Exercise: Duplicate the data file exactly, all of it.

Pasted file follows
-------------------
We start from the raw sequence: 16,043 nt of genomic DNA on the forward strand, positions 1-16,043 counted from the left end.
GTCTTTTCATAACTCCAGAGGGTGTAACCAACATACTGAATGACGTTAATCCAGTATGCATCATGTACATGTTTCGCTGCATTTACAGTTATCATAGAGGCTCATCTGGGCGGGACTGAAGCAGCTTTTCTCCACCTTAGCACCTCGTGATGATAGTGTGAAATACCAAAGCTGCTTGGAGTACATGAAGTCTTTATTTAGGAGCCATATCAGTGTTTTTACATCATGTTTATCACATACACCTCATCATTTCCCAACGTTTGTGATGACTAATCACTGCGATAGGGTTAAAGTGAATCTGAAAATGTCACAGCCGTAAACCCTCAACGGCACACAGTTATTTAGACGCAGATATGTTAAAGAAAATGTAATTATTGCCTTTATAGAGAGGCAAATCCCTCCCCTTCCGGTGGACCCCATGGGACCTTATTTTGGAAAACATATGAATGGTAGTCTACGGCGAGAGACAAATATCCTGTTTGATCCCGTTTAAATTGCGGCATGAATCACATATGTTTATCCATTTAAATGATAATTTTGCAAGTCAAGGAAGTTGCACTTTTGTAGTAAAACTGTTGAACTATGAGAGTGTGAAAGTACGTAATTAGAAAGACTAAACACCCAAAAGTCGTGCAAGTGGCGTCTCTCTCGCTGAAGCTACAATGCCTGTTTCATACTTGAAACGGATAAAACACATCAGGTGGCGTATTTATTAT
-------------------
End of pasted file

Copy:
We start from the raw sequence: 16,043 nt of genomic DNA on the forward strand, positions 1-16,043 counted from the left end.
GTCTTTTCATAACTCCAGAGGGTGTAACCAACATACTGAATGACGTTAATCCAGTATGCATCATGTACATGTTTCGCTGCATTTACAGTTATCATAGAGGCTCATCTGGGCGGGACTGAAGCAGCTTTTCTCCACCTTAGCACCTCGTGATGATAGTGTGAAATACCAAAGCTGCTTGGAGTACATGAAGTCTTTATTTAGGAGCCATATCAGTGTTTTTACATCATGTTTATCACATACACCTCATCATTTCCCAACGTTTGTGATGACTAATCACTGCGATAGGGTTAAAGTGAATCTGAAAATGTCACAGCCGTAAACCCTCAACGGCACACAGTTATTTAGACGCAGATATGTTAAAGAAAATGTAATTATTGCCTTTATAGAGAGGCAAATCCCTCCCCTTCCGGTGGACCCCATGGGACCTTATTTTGGAAAACATATGAATGGTAGTCTACGGCGAGAGACAAATATCCTGTTTGATCCCGTTTAAATTGCGGCATGAATCACATATGTTTATCCATTTAAATGATAATTTTGCAAGTCAAGGAAGTTGCACTTTTGTAGTAAAACTGTTGAACTATGAGAGTGTGAAAGTACGTAATTAGAAAGACTAAACACCCAAAAGTCGTGCAAGTGGCGTCTCTCTCGCTGAAGCTACAATGCCTGTTTCATACTTGAAACGGATAAAACACATCAGGTGGCGTATTTATTAT